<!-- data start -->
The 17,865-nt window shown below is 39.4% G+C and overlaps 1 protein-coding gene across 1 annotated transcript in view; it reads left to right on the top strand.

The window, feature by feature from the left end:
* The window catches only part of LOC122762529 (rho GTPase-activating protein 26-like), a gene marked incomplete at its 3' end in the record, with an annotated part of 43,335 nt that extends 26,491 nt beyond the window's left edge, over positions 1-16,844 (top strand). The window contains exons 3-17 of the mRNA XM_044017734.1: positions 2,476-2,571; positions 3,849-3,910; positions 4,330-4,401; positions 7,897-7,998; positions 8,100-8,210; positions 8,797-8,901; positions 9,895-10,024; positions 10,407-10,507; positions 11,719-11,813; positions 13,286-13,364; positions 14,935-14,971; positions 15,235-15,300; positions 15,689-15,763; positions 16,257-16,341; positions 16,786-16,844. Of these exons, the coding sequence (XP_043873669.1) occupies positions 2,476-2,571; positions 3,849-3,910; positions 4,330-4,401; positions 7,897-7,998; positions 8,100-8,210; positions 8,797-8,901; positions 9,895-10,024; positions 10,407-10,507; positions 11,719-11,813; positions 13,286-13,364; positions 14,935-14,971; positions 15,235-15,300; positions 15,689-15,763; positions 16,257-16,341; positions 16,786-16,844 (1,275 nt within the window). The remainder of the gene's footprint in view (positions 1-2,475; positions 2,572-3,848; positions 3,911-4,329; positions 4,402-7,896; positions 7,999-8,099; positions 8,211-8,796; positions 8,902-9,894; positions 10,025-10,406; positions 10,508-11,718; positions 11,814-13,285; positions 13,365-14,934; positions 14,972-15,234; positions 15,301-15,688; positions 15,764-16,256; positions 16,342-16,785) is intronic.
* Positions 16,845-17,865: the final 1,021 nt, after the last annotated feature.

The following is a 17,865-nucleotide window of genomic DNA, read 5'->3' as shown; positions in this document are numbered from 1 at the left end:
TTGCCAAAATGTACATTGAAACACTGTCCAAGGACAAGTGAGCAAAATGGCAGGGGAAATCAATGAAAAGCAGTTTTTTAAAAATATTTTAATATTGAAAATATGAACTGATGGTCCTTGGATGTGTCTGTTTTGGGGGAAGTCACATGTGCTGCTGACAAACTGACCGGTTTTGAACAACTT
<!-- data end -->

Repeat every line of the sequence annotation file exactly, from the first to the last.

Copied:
The 17,865-nt window shown below is 39.4% G+C and overlaps 1 protein-coding gene across 1 annotated transcript in view; it reads left to right on the top strand.

The window, feature by feature from the left end:
* The window catches only part of LOC122762529 (rho GTPase-activating protein 26-like), a gene marked incomplete at its 3' end in the record, with an annotated part of 43,335 nt that extends 26,491 nt beyond the window's left edge, over positions 1-16,844 (top strand). The window contains exons 3-17 of the mRNA XM_044017734.1: positions 2,476-2,571; positions 3,849-3,910; positions 4,330-4,401; positions 7,897-7,998; positions 8,100-8,210; positions 8,797-8,901; positions 9,895-10,024; positions 10,407-10,507; positions 11,719-11,813; positions 13,286-13,364; positions 14,935-14,971; positions 15,235-15,300; positions 15,689-15,763; positions 16,257-16,341; positions 16,786-16,844. Of these exons, the coding sequence (XP_043873669.1) occupies positions 2,476-2,571; positions 3,849-3,910; positions 4,330-4,401; positions 7,897-7,998; positions 8,100-8,210; positions 8,797-8,901; positions 9,895-10,024; positions 10,407-10,507; positions 11,719-11,813; positions 13,286-13,364; positions 14,935-14,971; positions 15,235-15,300; positions 15,689-15,763; positions 16,257-16,341; positions 16,786-16,844 (1,275 nt within the window). The remainder of the gene's footprint in view (positions 1-2,475; positions 2,572-3,848; positions 3,911-4,329; positions 4,402-7,896; positions 7,999-8,099; positions 8,211-8,796; positions 8,902-9,894; positions 10,025-10,406; positions 10,508-11,718; positions 11,814-13,285; positions 13,365-14,934; positions 14,972-15,234; positions 15,301-15,688; positions 15,764-16,256; positions 16,342-16,785) is intronic.
* Positions 16,845-17,865: the final 1,021 nt, after the last annotated feature.

The following is a 17,865-nucleotide window of genomic DNA, read 5'->3' as shown; positions in this document are numbered from 1 at the left end:
TTGCCAAAATGTACATTGAAACACTGTCCAAGGACAAGTGAGCAAAATGGCAGGGGAAATCAATGAAAAGCAGTTTTTTAAAAATATTTTAATATTGAAAATATGAACTGATGGTCCTTGGATGTGTCTGTTTTGGGGGAAGTCACATGTGCTGCTGACAAACTGACCGGTTTTGAACAACTT